Wednesday, March 28, 2007

Actun Tunichil Muknal

Spent the last week lazing around in a little village on the coast called Hopkins. There's not a lot to do, but then that was half the point. Did another dive out on the reef, visited the Cockscomb Wildlife Sanctaury where we did some hiking through the jungle and spent the rest of the time strolling up and down the one dusty, pot-holed street that IS Hopkins!

Today we went to the Actun Tunichil Muknal caves. Touted as one of 'the most incredible & adventurous tours you can take in Bellize' it was pretty much as good as hyped. The caves were 'discovered' in the 70's but weren't fully investigated till the 90's. Hundreds of pottery pieces along with 14 skeletal remains were found there and to date very few of the finds have been taken from the cave, leaving it as a 'living natural museum'. 1993 it was the topic of a National Geographic video series and again featured in the magazine in 2001. Since then research has more or less stopped and now it is the destination of these 'ATM' (because no-one can pronounce the full name!) tours with people like us on them.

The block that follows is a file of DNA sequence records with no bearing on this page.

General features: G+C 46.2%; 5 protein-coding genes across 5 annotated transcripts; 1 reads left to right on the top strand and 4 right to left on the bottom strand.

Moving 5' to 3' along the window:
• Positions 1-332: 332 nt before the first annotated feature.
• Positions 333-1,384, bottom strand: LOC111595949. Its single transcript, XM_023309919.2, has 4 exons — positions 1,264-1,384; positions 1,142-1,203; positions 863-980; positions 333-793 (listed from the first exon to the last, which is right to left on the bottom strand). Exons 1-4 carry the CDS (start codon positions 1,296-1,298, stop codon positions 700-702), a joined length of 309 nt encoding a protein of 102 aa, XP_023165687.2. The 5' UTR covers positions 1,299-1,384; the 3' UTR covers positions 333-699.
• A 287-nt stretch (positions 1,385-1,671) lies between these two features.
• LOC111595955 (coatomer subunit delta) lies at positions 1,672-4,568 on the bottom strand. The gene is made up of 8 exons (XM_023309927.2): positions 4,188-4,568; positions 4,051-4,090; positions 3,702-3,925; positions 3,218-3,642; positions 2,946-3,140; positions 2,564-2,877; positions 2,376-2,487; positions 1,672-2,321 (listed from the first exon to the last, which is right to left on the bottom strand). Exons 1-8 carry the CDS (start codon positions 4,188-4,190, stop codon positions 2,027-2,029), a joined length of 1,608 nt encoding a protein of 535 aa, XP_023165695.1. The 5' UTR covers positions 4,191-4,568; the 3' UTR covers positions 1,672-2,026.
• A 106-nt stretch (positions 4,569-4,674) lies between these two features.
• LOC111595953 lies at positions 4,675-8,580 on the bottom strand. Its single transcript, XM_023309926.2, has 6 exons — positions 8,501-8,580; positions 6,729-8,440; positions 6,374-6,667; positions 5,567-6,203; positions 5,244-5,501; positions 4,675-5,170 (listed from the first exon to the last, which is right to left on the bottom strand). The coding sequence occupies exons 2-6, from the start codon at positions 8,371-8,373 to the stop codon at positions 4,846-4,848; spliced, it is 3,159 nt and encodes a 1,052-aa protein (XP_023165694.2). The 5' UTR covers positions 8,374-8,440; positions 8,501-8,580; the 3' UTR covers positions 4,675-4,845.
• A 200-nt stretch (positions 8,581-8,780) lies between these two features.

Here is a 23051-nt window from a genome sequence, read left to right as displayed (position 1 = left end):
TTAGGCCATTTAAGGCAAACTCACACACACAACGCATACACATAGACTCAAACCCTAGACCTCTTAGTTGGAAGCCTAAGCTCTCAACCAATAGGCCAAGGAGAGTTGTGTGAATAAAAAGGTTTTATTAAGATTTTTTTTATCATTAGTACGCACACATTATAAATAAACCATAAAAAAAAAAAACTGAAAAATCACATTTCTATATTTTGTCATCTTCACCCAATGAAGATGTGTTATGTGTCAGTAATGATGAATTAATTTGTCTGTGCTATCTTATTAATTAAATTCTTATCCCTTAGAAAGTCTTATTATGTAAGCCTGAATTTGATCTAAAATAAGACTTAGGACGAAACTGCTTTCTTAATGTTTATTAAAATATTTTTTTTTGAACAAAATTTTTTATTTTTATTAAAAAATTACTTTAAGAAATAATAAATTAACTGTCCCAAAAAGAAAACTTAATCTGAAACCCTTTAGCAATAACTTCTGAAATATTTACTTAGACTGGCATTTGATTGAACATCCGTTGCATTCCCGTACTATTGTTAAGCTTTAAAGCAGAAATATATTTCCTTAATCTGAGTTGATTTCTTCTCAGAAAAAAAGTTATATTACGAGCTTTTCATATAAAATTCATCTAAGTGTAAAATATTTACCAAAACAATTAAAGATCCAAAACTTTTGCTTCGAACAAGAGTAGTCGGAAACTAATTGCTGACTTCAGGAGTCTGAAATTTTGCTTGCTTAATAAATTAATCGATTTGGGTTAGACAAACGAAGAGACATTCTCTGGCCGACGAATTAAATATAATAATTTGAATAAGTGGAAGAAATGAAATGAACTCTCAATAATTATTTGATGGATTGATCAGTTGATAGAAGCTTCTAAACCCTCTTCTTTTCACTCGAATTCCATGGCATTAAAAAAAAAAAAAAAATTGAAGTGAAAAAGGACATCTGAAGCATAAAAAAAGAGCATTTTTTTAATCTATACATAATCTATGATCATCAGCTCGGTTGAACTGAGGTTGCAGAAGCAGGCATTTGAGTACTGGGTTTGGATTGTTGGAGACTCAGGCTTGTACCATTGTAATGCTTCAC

It starts with a long drive along a VERY bumpy track up into the jungle, then a 45 minute hike through the jungle, wading across the same river 3 times (now you'd have thought they'd have sorted that admin out a bit better wouldn't you?!) to the cave entrance. The only way to get into the cave was a 15 foot swim, then the rest of the 3 hours spent inside the cave system were anything from full body swim to ankle deep so we were wet all day! The main area where the remains were found was above the water line so we climbed up on the ledge and walked around looking at the finds. Much of the pottery is embedded, having been calcified over the years and some of the bones were misplaced possible from flow of water in the caves at some time. It was all so interesting and the guide was hugely knowledgeable on the subject (it's a shame we can't remember it all!) Most of the skeletons were human sacrifice, a couple more were buried here, all by the Mayans. As well as all the history, there were also dozens of spectacular rock formations - more stalactites & mites than you could shake a stick at!

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